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Corporate social responsibility

How socially responsible a company is directly impacts the welfare of its frontline staff and supply chains. (Photo: Eleanor/Oxfam)

Oxfam believes companies have an important role to play in society, and can be a major force for good by alleviating poverty and ensuring sustainable development in communities. If businesses upheld the rights of the poorest in their supply chains, for instance, paid their employees reasonable wages and provided safe working environments for their employees, this would directly protect their most vulnerable workers. Further, by paying their fair share of taxes, businesses would enable governments to better fund public services and poverty alleviation efforts, thus giving the poorest a chance to escape poverty.

To this end, Oxfam has been a strong advocate of corporate social responsibility (CSR) and businesses paying their workers reasonable wages; we have also been strongly urging companies to improve their tax transparency and pay their taxes in full. CSR not only benefits society as a whole, but also helps companies develop a good image, promote their business growth and achieve a win-win situation.

Oxfam has long been encouraging CSR. In 2004, we released the research report ‘Turning the Garment Industry Inside Out – Purchasing Practices and Workers’ Lives’, and in 2006 and 2009, we published ‘Transparency Reports’ I and II, again on the garment sector, focusing on Hong Kong and mainland Chinese companies. In both 2008 and 2009, Oxfam published two pieces of research on the CSR performance of Hang Seng Index (HSI) constituent companies, and in 2016, we published our research on companies’ Environmental, Social and Governance (ESG) reporting to urge businesses to improve their policies and take the lead in CSR. In order to improve the standards of corporate reporting, we published a report about listed food companies’ CSR performance. In 2018, we also released the results of our study on how much the top 100 listed companies in China, Hong Kong and Taiwan supported the United Nations’ Sustainable Development Goals in their business practices.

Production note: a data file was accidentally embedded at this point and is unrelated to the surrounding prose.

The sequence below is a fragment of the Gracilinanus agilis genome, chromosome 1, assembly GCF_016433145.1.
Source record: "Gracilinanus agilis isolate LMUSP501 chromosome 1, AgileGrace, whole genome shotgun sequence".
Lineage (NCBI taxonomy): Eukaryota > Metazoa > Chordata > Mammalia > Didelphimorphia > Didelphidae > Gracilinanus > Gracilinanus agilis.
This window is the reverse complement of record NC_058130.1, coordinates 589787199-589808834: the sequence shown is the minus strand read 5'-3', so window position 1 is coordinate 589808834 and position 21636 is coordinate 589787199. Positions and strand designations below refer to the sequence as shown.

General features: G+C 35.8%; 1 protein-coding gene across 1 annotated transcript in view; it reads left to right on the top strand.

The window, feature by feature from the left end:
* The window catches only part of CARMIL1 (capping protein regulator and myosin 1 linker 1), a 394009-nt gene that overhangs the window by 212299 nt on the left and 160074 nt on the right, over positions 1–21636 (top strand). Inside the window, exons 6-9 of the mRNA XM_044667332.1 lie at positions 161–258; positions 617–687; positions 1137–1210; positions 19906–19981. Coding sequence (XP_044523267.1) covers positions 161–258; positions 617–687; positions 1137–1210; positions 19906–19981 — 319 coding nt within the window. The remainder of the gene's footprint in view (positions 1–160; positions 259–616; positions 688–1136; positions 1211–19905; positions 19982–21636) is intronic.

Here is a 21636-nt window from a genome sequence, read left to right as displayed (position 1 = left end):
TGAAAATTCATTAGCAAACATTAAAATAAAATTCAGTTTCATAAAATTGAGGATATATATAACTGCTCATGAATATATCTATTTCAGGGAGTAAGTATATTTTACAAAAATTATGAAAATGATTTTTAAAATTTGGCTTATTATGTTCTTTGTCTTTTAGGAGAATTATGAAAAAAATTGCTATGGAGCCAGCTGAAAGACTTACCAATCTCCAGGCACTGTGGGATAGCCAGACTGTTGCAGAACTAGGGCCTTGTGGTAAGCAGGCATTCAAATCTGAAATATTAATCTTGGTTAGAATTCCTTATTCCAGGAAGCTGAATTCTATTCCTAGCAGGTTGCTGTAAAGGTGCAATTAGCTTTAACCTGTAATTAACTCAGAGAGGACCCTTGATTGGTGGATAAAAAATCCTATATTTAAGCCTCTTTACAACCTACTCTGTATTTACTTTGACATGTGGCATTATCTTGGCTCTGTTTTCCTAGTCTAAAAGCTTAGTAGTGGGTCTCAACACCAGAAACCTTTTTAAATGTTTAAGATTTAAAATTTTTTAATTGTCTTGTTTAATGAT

Since 2010, our advocacy work has extended to regulatory bodies. We have submitted two submissions concerning the revision of the Companies Ordinance and ESG reporting to Financial Services and Treasury Bureau and the Hong Kong Stock Exchange respectively. In 2015, we began to engage with institutional investors by conducting a survey to collect their views on ESG reporting requirements for listed companies. In 2016, we began expanding our initiatives to include tax transparency and submitted our position paper on how to counter base erosion and profit shifting, and enhance transparency to the Financial Services and Treasury Bureau.

CSR Performance of Blue Chip Companies

At the end of 2008, we published our first CSR report, which was also the first attempt in Asia to document the CSR policies of the largest companies in the Hong Kong stock market. In 2016, we launched another study in this area based on the improved ESG reporting standards. In it, we assessed the performance of HSI companies and looked at how these companies can respond to important social and environmental issues through their business strategies.

We are calling Hong Kong’s large companies to fight poverty, follow international best practices and take the lead in CSR.

*Only available in Chinese

CSR Performance of Top 50 Blue Chip Companies in 2016

Nearly a third of the companies lagged behind in Environmental, Social and Governance (ESG) and fell in the ‘unstable’ category.

ESG Reporting

Oxfam is urging companies to report on labour, environmental, human rights, equal opportunities and other areas of their business, and through these areas, implement strategies and policies that help alleviate poverty. This will enable all companies to enhance transparency and the public to monitor their ESG and CSR performance. As such, we have undertaken studies in this are a and have repeatedly urged the Hong Kong Stock Exchange to raise its ESG reporting requirements for listed companies in Hong Kong.

Policy Research

Fighting for greater tax transparency

Taxation is an important way for the government to fight poverty, however, many multinational corporations often enjoy or make use of low tax rates, tax concessions and tax loopholes. This makes it difficult for governments to fund public services to alleviate poverty, and this oftentimes affects people who live in developing countries most.

The OECD’s measures to counter base erosion and profit shifting (BEPS), as well as the Financial Action Task Force’s guidance on beneficial ownership are both aimed at enhancing tax transparency and preventing companies from tax dodging. In response to the government’s consultations in these areas, we submitted two papers:

*Only available in Chinese